As one of the major and fastest-growing cities in Europe, Munich is a magnet for thousands of jobseekers and people pursuing further education, which can make finding accommodation a challenge. To narrow down your search, it’s helpful to know your budget and what you are looking for. Do you want to live in student halls, find a room in a shared flat, or have your own space? Living with others is a great way to make friends when you arrive in the city but does require compromise. Living on your own might suit you better if you enjoy peace and quiet. Read on for information and resources to help you find the perfect home in Munich.  

Student Dorms

Living in student dorms allows you to meet new people all the time and gives you a structured, and culturally diverse living environment. Expect to pay between €800-1000 per month for a single studio, or around €500 a two-person double dorm share, plus a processing fee and a one-off booking fee of €700. The additional security deposit of three months’ rent will be returned at the end of your stay, provided you have looked after the space.  

Partner Student Residences 

EU Business School Munich has secured a limited number of placements with four private dorms, all of which are about 30 minutes from campus via public transport.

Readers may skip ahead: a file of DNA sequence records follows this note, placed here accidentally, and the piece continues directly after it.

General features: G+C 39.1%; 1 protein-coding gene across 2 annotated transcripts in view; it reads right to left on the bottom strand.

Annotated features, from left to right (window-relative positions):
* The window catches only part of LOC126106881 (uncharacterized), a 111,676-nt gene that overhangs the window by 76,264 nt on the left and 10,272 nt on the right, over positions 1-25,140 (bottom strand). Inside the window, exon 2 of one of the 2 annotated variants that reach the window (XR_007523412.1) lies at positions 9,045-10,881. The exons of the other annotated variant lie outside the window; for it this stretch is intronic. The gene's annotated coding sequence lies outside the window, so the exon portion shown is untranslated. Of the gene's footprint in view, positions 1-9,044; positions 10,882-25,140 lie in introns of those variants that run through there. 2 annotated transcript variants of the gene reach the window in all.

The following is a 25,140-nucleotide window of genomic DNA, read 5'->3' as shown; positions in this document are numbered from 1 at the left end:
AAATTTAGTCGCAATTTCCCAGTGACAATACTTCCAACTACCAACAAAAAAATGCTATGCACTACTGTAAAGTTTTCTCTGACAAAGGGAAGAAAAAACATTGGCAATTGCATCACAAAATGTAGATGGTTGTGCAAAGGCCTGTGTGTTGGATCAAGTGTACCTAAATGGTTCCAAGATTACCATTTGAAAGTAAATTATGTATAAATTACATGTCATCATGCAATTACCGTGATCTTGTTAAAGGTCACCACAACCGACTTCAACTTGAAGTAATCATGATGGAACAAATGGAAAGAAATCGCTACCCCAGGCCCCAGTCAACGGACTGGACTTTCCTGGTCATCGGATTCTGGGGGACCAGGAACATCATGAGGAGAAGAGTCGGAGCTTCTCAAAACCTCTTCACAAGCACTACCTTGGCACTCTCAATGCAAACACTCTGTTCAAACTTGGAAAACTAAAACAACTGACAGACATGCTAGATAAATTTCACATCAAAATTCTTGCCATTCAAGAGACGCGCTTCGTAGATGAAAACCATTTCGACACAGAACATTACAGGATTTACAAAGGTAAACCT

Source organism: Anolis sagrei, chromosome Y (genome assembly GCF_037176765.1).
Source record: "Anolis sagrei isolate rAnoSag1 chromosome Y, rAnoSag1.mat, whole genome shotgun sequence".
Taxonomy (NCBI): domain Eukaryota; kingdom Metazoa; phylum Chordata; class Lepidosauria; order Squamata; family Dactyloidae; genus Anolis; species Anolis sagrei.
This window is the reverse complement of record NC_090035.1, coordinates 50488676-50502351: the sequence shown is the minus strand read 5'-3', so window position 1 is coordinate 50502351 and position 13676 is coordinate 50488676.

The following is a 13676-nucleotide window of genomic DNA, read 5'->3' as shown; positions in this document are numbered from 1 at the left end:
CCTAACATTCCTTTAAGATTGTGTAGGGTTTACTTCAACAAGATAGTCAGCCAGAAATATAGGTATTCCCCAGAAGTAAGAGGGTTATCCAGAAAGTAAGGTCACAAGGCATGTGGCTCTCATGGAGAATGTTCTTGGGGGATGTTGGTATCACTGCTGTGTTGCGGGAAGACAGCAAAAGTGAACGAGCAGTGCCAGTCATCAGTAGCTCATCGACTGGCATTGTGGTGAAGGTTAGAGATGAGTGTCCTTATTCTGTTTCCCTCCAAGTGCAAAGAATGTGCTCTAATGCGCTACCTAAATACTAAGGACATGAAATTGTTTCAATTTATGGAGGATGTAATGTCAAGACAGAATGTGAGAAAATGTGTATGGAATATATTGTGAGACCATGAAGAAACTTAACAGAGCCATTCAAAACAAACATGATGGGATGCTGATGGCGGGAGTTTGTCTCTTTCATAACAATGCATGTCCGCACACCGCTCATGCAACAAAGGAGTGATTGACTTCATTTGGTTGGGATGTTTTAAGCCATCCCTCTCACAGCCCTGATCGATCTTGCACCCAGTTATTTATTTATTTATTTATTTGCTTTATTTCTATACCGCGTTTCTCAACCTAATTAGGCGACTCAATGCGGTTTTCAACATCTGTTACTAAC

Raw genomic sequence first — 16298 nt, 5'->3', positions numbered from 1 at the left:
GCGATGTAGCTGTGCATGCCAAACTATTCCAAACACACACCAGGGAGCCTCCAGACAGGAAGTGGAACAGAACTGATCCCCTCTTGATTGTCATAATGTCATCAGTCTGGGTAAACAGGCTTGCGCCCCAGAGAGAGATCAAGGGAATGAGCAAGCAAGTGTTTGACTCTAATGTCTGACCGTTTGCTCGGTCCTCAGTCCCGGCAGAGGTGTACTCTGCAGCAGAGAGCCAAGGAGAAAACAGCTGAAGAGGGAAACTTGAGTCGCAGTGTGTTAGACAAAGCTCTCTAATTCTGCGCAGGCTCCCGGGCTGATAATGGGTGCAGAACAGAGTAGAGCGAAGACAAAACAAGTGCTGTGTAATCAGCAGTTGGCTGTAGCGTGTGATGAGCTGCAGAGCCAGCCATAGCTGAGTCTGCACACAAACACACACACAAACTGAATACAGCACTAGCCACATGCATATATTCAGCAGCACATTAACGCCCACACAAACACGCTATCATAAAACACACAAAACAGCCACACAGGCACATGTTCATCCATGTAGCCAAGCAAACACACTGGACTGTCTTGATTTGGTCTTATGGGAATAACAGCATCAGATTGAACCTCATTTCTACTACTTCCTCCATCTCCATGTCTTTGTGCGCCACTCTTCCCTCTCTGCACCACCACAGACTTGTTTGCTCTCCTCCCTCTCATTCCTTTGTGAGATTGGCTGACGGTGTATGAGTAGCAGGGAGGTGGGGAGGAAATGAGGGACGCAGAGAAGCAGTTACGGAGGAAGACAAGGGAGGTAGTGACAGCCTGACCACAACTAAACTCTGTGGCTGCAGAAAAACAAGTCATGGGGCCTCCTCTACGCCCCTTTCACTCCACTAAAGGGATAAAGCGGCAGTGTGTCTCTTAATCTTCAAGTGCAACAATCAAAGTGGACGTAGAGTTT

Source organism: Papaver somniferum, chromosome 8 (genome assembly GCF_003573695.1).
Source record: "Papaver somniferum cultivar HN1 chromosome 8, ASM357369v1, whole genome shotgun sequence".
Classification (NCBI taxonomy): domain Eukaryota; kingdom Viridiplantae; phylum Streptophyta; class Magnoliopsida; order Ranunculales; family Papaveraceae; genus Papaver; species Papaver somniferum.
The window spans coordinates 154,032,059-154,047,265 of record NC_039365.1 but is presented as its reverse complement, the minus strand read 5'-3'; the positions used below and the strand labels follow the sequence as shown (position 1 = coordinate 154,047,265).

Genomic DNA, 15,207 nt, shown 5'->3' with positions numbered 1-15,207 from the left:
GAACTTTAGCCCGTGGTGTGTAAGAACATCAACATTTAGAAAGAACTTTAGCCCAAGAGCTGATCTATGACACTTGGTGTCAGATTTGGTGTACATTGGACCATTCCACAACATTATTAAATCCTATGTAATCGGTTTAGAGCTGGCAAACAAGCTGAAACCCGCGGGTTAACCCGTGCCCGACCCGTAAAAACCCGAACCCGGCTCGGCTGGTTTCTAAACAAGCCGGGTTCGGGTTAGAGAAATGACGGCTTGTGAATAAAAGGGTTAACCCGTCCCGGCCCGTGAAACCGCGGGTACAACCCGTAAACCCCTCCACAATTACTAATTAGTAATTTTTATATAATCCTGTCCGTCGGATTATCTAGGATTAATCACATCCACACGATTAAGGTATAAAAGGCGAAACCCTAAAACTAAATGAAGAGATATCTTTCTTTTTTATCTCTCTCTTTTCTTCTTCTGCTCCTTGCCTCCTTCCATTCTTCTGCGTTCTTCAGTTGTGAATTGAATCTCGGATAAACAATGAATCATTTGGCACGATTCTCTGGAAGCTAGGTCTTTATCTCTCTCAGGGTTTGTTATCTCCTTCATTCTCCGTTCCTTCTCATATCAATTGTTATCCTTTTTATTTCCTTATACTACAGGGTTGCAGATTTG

1. Studiosus 3 in Moosach 
  2. Studiosus 4 in Au-Haidhausen 
  3. Campus Viva in Obersendling  
  4. Studentenwohnheim in Schwabing-Freimann 

The all-inclusive rates at these residences cover: 

  • Utilities: heating, power, water and Wi-Fi 
  • Use of all communal areas, such as bike stands, gyms and community lounges 
  • Cleaning service 
  • Concierge service (Campus Viva) 
  • Furnishings: bed frame and mattress, wardrobe, desk and office chair 
  • Kitchenette with a ceramic hob, microwave oven, refrigerator and sink 
  • Balcony or terrace (Studiosus 3, 4 and Studentenwohnheim Schwabing) 
  • Stores and shopping like groceries, cafes, drugstores, all within five minutes